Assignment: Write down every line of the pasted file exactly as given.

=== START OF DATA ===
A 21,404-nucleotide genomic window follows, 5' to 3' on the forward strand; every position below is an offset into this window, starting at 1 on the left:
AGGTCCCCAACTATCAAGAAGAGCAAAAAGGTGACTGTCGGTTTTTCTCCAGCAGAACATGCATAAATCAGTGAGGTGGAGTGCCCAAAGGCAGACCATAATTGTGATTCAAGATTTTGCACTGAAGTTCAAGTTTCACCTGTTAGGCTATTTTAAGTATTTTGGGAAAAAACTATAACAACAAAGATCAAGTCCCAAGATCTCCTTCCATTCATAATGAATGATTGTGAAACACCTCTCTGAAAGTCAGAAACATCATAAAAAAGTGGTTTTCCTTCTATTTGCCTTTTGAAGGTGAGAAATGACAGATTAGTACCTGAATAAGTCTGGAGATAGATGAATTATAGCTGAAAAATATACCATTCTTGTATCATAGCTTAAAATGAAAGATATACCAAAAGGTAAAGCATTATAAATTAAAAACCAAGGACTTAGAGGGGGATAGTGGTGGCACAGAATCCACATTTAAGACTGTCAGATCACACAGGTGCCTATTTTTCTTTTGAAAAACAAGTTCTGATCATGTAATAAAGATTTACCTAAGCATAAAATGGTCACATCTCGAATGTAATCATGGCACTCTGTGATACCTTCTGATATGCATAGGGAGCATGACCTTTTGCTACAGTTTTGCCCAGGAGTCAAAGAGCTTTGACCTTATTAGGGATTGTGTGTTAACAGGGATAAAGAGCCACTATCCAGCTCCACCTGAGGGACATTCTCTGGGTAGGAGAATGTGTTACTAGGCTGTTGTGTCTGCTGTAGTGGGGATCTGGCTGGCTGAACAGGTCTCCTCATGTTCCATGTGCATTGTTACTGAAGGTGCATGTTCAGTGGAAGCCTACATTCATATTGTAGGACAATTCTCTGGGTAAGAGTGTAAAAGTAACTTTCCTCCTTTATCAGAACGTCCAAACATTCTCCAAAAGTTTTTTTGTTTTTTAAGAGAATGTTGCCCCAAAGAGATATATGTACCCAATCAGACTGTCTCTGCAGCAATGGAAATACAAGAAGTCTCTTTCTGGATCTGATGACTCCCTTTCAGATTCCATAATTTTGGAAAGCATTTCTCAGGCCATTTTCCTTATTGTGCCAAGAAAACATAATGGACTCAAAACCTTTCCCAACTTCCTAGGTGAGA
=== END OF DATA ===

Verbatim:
A 21,404-nucleotide genomic window follows, 5' to 3' on the forward strand; every position below is an offset into this window, starting at 1 on the left:
AGGTCCCCAACTATCAAGAAGAGCAAAAAGGTGACTGTCGGTTTTTCTCCAGCAGAACATGCATAAATCAGTGAGGTGGAGTGCCCAAAGGCAGACCATAATTGTGATTCAAGATTTTGCACTGAAGTTCAAGTTTCACCTGTTAGGCTATTTTAAGTATTTTGGGAAAAAACTATAACAACAAAGATCAAGTCCCAAGATCTCCTTCCATTCATAATGAATGATTGTGAAACACCTCTCTGAAAGTCAGAAACATCATAAAAAAGTGGTTTTCCTTCTATTTGCCTTTTGAAGGTGAGAAATGACAGATTAGTACCTGAATAAGTCTGGAGATAGATGAATTATAGCTGAAAAATATACCATTCTTGTATCATAGCTTAAAATGAAAGATATACCAAAAGGTAAAGCATTATAAATTAAAAACCAAGGACTTAGAGGGGGATAGTGGTGGCACAGAATCCACATTTAAGACTGTCAGATCACACAGGTGCCTATTTTTCTTTTGAAAAACAAGTTCTGATCATGTAATAAAGATTTACCTAAGCATAAAATGGTCACATCTCGAATGTAATCATGGCACTCTGTGATACCTTCTGATATGCATAGGGAGCATGACCTTTTGCTACAGTTTTGCCCAGGAGTCAAAGAGCTTTGACCTTATTAGGGATTGTGTGTTAACAGGGATAAAGAGCCACTATCCAGCTCCACCTGAGGGACATTCTCTGGGTAGGAGAATGTGTTACTAGGCTGTTGTGTCTGCTGTAGTGGGGATCTGGCTGGCTGAACAGGTCTCCTCATGTTCCATGTGCATTGTTACTGAAGGTGCATGTTCAGTGGAAGCCTACATTCATATTGTAGGACAATTCTCTGGGTAAGAGTGTAAAAGTAACTTTCCTCCTTTATCAGAACGTCCAAACATTCTCCAAAAGTTTTTTTGTTTTTTAAGAGAATGTTGCCCCAAAGAGATATATGTACCCAATCAGACTGTCTCTGCAGCAATGGAAATACAAGAAGTCTCTTTCTGGATCTGATGACTCCCTTTCAGATTCCATAATTTTGGAAAGCATTTCTCAGGCCATTTTCCTTATTGTGCCAAGAAAACATAATGGACTCAAAACCTTTCCCAACTTCCTAGGTGAGA